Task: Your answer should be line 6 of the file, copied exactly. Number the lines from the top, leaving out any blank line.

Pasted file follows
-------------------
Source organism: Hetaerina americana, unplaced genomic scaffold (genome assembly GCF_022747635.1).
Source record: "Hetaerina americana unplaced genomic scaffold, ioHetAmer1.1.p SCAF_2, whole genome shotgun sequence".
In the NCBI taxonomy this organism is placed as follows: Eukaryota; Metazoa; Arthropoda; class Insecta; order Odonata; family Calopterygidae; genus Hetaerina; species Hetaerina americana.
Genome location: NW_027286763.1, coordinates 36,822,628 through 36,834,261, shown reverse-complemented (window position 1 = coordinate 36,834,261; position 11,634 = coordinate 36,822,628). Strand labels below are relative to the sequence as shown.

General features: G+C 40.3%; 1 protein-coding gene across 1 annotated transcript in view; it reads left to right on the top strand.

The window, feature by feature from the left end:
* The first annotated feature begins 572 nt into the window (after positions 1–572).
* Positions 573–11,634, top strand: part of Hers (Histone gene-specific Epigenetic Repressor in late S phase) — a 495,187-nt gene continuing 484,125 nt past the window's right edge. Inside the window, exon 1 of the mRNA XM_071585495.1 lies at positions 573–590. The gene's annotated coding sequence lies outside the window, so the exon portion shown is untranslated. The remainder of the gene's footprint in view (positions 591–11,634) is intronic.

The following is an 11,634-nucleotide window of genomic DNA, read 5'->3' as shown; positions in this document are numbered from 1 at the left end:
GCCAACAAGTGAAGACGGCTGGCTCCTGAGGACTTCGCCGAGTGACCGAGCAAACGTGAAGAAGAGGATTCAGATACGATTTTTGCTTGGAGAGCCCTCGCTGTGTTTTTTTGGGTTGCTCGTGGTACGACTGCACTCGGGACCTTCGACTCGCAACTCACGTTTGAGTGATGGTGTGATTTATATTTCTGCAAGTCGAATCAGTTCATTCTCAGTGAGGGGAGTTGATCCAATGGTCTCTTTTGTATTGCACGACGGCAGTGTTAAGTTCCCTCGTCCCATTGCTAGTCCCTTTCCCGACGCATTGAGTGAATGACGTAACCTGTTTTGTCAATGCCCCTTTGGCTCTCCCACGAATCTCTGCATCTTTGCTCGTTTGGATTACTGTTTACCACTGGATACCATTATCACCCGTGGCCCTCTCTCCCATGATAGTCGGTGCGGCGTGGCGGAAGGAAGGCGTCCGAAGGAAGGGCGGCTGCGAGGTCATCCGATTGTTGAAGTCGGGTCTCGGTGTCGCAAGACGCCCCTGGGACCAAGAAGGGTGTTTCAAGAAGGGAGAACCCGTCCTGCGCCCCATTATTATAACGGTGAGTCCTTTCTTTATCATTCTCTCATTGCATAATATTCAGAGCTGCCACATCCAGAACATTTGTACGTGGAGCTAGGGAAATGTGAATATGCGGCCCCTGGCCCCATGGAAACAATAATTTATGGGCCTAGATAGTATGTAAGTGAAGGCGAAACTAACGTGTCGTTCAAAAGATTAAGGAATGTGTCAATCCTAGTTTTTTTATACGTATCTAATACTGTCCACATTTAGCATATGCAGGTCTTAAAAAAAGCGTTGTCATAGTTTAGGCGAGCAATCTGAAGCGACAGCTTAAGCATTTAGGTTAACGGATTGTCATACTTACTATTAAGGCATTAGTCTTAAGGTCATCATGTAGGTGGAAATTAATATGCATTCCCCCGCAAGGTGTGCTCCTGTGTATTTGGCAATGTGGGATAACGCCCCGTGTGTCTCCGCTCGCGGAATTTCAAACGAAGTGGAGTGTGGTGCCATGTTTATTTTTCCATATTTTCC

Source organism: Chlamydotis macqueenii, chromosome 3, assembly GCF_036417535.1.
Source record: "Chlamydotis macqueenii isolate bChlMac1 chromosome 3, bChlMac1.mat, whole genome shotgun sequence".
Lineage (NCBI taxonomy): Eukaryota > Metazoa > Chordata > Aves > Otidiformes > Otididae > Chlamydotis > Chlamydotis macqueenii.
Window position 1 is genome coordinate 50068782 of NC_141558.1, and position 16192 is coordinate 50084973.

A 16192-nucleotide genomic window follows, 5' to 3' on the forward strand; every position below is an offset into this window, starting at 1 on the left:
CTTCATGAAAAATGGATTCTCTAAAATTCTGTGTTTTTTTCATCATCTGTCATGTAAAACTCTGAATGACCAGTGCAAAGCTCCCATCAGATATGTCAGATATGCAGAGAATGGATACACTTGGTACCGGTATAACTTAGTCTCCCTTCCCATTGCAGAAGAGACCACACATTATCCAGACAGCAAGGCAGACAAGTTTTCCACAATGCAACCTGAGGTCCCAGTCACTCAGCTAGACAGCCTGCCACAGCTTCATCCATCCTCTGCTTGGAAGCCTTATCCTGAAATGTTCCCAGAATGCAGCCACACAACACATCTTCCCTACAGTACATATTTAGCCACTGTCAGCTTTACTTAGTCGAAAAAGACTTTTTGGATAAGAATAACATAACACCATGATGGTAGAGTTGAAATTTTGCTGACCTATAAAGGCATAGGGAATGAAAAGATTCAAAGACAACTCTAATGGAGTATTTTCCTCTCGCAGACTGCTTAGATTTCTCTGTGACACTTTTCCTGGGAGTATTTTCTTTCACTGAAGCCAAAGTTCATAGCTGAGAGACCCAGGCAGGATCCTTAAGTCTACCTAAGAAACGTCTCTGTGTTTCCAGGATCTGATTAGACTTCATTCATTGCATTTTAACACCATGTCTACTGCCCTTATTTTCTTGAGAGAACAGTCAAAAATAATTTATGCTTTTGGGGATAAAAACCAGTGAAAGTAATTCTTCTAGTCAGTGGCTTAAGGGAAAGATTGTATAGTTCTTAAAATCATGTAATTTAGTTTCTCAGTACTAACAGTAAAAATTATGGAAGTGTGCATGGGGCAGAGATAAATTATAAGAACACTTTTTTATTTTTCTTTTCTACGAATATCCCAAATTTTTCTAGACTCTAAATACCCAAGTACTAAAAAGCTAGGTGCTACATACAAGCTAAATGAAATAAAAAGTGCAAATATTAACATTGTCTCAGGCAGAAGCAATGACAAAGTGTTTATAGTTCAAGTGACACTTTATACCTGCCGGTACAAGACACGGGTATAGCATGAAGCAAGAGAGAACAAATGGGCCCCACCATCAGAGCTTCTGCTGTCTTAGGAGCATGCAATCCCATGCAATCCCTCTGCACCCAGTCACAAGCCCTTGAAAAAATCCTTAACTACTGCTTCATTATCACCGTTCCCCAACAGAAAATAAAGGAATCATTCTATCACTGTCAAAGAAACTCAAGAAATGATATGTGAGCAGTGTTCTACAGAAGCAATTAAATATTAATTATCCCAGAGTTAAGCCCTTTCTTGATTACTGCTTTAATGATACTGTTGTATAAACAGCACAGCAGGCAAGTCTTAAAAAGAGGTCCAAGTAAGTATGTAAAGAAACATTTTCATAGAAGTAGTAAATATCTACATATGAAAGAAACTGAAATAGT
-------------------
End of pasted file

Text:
The window, feature by feature from the left end: